Sometimes we feel we do not. We find ourselves swept up the torrent of cable news, social media postings, loyalty to people with whom we identify, and suspicions of those with whom we do not identify. We find ourselves carried down the river of division, mistrust, animosity, and fear. We feel as if we are victims of irreversible current.
When Paul writes “Have this mind in you that was in Christ Jesus [Philippians 2:5],” he is saying we have a choice. Wherever we find ourselves, we can choose to migrate to a different place. We can choose the “mind” we live out.
In another place Paul writes: “Do not be conformed to this world, but be transformed by the renewing of your minds, so that you may discern what is the will of God—what is good and acceptable and perfect [Romans 12:2].” Paul is asserting that we can push back against the “Spirit of the Age.” We can be different; we can be set free.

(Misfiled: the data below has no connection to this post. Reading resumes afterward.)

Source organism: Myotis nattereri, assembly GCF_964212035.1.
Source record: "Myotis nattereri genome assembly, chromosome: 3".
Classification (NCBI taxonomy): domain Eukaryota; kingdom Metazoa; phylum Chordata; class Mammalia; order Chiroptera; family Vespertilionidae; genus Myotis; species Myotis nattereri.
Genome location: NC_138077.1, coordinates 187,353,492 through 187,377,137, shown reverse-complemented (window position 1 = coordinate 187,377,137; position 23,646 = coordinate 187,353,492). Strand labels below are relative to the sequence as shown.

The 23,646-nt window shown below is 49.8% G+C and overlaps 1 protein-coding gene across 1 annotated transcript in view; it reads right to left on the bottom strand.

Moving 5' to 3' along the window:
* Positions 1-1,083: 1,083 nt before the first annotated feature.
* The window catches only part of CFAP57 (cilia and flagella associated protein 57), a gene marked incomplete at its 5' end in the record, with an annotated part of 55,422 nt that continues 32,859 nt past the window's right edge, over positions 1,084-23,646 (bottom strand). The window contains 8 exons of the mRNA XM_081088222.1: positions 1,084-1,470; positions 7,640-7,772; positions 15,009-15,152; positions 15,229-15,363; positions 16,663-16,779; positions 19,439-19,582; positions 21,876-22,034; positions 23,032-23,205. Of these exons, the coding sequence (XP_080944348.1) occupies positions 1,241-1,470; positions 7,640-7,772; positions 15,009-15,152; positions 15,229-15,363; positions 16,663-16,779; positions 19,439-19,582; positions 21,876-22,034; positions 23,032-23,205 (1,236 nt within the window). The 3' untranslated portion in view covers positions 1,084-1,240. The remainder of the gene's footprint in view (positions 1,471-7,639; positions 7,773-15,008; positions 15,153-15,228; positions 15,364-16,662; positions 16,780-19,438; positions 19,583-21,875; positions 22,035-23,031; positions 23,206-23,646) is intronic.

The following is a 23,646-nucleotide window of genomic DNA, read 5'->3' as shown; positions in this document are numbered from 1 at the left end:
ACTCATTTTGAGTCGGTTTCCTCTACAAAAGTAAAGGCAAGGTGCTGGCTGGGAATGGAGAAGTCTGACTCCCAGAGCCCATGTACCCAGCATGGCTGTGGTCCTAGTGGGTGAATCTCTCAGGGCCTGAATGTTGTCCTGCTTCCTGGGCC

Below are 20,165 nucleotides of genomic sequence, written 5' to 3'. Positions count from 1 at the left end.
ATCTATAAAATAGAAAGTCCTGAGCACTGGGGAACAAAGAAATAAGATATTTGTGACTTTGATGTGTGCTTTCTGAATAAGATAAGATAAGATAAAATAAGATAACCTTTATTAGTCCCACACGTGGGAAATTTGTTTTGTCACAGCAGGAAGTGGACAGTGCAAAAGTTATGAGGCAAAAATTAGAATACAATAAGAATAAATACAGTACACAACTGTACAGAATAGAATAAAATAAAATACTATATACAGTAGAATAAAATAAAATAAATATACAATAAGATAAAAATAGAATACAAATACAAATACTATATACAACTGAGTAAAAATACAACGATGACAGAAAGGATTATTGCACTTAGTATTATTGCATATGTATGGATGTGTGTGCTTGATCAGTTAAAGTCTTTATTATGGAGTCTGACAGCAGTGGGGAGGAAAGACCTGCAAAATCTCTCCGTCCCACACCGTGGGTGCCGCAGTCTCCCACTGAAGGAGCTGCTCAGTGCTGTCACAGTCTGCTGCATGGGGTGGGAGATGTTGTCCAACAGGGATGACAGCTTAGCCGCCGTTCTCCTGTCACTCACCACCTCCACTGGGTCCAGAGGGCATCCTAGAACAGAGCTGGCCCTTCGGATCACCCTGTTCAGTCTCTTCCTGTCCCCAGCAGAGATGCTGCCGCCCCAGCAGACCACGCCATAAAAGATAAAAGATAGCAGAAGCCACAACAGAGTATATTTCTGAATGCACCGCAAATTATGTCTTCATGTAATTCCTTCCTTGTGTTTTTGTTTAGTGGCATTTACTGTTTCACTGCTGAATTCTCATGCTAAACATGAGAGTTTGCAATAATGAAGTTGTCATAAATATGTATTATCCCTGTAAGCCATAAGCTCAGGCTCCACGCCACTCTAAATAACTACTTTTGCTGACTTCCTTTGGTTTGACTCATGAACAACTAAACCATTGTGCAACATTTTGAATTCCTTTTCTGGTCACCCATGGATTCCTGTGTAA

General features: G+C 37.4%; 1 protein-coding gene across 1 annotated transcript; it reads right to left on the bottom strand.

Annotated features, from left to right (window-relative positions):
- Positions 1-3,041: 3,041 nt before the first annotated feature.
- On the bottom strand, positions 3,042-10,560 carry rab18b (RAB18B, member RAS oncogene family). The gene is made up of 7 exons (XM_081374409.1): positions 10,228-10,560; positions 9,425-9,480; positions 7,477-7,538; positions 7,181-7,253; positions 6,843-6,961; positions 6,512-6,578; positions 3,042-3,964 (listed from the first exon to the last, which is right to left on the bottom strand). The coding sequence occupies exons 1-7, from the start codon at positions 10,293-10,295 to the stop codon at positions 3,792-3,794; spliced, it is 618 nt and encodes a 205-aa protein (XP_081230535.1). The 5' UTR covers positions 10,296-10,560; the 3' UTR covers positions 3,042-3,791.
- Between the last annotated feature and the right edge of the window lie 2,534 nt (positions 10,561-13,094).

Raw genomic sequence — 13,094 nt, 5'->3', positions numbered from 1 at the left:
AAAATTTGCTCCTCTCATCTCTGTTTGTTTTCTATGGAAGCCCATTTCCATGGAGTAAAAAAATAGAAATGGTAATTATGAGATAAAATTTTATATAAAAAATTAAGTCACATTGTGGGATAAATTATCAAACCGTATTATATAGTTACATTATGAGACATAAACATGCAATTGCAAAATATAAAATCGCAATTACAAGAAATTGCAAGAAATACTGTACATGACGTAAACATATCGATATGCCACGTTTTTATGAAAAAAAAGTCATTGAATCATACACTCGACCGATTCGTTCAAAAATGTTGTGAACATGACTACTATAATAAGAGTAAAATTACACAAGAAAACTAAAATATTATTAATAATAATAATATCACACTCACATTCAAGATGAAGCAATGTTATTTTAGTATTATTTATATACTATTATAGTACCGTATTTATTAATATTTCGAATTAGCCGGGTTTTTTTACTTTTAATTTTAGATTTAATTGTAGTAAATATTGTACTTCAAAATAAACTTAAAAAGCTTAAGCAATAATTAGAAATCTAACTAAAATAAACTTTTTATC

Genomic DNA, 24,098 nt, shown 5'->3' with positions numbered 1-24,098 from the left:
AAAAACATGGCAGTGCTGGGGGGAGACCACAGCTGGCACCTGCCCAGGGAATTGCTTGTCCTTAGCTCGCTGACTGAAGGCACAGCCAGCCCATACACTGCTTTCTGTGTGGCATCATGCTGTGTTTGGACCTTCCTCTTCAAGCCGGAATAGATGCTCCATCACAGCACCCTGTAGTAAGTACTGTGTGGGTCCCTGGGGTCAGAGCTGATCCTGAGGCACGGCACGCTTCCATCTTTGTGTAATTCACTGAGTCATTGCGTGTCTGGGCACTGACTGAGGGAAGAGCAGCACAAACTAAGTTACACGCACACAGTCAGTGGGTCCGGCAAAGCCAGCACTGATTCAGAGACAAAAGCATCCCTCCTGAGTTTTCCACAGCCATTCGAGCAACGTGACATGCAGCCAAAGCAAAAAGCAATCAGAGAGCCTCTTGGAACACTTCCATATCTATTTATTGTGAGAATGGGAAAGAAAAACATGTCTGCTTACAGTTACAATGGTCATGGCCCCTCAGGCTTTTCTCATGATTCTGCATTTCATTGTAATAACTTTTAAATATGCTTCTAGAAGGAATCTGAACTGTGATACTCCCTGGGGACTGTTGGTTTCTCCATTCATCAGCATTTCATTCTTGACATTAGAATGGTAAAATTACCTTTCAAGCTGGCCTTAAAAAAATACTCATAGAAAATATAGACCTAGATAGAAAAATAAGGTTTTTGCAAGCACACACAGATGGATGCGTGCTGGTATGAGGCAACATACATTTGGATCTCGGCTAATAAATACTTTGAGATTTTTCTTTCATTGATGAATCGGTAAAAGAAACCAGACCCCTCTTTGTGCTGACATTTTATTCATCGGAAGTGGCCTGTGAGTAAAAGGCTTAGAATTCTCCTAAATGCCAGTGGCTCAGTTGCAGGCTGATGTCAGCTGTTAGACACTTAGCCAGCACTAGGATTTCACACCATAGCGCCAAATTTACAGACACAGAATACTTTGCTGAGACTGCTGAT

The beauty of the Gospel is that we none of us are who God created us to be--none of us. We all carry implicit biases for and against certain people. We did not choose these mindsets. Then on the heels of that uncomfortable truth of own flawed nature, the Gospel asserts that we do not have to remain this way. We can, through the power of the Spirit and an honest look at ourselves, change; we can be made new. This is a message of hope, water for thirsty souls.
This weekend we remember the work of Rev. Dr. Martin Luther King Jr. Perhaps no one has with such eloquence and power and candor laid bare the sin of systemic racism in America.
Yet, there was always hope in Dr. King's message. In the midst of his laying bare our nation’s sin, he uplifted those who heard his words--not just black and brown folks, but also white folks. Why? Because King believed we could all do better; he knew we could change if we applied ourselves to the hard work of regeneration in our hearts and in our society. He never wavered in his faith about what God could do in us:
I look to the day when people will not be judged by the color of their skin, but by the content of their character-Dr. King, August 28, 1963, at the Lincoln Memorial
Dr. King could see it; he took it for granted. He knew we, all of us, have it in us to do better.
In times like these, when hope seems sometimes hard to find, we realize what a treasure Dr. King was and still is to our nation.
Executive Minister-American Baptist Churches of New York State